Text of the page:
Free-market advocates are joining Tesla’s fight against state “franchise laws” requiring that new vehicles be sold through licensed dealerships, saying they are bad for consumers.
In addition to banning manufacturers from selling new vehicles directly to the public, franchise laws also mandate exclusive territories for dealers and make it difficult for manufacturers to terminate dealers, all of which serve to insulate dealerships from normal market pressures.
Until recently, the dealer model was widely accepted, but franchise laws have become subject to renewed scrutiny with the arrival of electric carmaker Tesla and its direct-sales strategy. This strategy has led many consumers to wonder why they are required to pay a dealer markup when purchasing a vehicle.
According to Reuters, Tesla CEO Elon Musk visited Texas last week to urge repeal of the state’s franchise laws, which he called “un-Texan,” pointing out that they exist solely to protect dealerships from competition, often to the detriment of consumers.
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“All I want to do is give the people in Texas the right to choose how they buy their cars,” Musk told state lawmakers. (RELATED: Texas Gov. Rick Perry Wants Tesla in Texas)
In a study published by the Mercatus Center at George Mason University on Tuesday, Jerry Ellig and Jesse Martinez contend that, “These state laws harm consumers by insulating dealers from competition and forestalling experimentation with new business models for auto retailing.”
“Musk is betting that Tesla employees can learn about the car’s new technology and sell more effectively than traditional independent dealers paid on commission,” Ellig and Martinez explain, but “state laws prevent him from finding out.” (RELATED: Republicans are Responsible for Most State Tesla Bans)
Auto franchises began as voluntary agreements between manufacturers and retailers, but over the course of several decades, they became mandatory in all 50 states. This allowed lawmakers to “extensively regulate the contractual obligations between manufacturers and dealers.”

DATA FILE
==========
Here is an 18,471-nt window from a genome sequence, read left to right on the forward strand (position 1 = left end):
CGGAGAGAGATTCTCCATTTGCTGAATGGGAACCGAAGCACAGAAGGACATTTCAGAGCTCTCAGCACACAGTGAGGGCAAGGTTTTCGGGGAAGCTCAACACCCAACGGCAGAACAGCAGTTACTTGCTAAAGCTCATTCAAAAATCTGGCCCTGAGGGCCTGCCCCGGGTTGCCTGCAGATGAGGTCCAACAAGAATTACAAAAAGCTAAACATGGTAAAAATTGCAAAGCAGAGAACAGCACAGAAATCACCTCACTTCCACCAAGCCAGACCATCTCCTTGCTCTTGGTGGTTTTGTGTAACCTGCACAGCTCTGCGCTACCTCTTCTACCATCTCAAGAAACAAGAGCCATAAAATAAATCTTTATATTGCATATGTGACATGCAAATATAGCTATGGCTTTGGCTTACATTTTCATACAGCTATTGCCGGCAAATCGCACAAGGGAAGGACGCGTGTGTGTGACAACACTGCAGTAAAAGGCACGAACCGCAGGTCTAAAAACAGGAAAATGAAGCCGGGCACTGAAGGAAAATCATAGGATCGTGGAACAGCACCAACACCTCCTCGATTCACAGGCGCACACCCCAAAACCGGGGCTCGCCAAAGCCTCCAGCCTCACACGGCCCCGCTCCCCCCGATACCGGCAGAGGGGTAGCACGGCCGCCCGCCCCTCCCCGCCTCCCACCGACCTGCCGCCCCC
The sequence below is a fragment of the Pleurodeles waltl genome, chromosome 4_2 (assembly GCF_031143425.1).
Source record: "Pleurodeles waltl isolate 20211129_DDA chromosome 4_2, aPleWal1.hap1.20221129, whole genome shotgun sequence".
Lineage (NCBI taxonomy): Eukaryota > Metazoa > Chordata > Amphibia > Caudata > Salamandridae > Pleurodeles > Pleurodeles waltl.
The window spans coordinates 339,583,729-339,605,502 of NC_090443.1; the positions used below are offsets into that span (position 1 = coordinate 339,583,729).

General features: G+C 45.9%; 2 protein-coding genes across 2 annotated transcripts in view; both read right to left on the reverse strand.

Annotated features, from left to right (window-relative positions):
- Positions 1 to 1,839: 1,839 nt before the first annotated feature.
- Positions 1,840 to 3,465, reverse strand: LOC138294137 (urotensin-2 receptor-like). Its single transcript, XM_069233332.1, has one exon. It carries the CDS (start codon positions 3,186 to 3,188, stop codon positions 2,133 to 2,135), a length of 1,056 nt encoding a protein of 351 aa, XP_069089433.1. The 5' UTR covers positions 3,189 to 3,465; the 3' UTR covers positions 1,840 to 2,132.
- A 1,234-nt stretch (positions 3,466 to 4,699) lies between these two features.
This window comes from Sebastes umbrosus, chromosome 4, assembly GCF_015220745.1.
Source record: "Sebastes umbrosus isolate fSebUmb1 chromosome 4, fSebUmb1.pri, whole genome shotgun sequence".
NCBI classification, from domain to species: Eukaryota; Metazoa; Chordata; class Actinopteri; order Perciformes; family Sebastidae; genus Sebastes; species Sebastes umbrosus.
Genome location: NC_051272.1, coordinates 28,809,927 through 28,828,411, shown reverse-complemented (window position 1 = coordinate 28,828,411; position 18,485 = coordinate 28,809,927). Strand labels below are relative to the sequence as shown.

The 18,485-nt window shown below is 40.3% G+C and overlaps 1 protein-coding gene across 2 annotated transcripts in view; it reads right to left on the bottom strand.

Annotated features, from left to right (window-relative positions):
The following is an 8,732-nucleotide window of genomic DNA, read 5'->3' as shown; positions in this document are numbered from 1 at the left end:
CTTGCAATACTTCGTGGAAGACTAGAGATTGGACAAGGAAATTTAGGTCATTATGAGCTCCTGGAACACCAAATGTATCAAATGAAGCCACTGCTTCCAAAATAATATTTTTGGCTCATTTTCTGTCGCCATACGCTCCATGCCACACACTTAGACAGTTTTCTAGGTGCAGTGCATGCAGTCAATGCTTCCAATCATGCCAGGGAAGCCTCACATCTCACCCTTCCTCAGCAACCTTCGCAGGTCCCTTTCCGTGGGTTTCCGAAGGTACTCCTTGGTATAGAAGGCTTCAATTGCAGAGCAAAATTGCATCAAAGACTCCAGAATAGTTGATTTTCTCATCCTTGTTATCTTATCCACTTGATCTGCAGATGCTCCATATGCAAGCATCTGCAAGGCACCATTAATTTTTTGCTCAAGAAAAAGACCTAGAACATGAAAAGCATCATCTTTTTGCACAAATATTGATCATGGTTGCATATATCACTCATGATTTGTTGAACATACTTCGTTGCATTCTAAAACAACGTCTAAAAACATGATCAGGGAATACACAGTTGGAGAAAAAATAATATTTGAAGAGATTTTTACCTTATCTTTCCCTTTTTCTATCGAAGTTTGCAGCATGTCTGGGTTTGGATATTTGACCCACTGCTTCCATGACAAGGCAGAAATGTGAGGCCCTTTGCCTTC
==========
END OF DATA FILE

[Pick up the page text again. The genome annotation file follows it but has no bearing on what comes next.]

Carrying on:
Franchise laws are intended to benefit consumers by establishing a profit motive for dealers to “provide valuable services that some manufacturers are unwilling or unable to provide,” but whereas voluntary franchise arrangements indisputably benefit consumers, state-mandated agreements “virtually always harm the consumer.”
One of the main problems with franchise laws, they say, is that “manufacturers can no longer adopt other business models if circumstances change,” leading consumers to “suffer higher prices and less convenience as a result.” (RELATED: Pro-Tesla Bill in Pennsylvania Angers Fellow Automobile Manufacturers)
The ubiquity of franchise laws makes it difficult to estimate their effects by comparing prices, but a study using data from 1972, when fewer states imposed such restrictions, determined that franchise laws added about 9 percent to the price of new cars in a state.
Similarly, laws restricting the ability of manufacturers to terminate dealership arrangements generally do not consider improving the efficiency of a dealer network “good cause” for termination, which prevents manufacturers from restructuring their dealership networks to adapt to new economic realities.
In the aftermath of the 2008 financial crisis, for example, GM and Chrysler each proposed eliminating hundreds of dealerships as a way of achieving the “long-term viability” required as a condition of the auto bailouts. However, “dealers wasted no time petitioning Congress,” which dutifully responded with legislation allowing them to appeal the terminations, resulting in the closure of just 111 dealerships. (RELATED: GM’s Tricky Payback)
If franchise laws truly benefit producers and consumers, Ellig and Martinez conclude, then “the current franchise system should not need the legal protection it enjoys in every state.” That such protections do exist, though, shows that “state auto franchise regulations institutionalize anticompetitive pathologies.”
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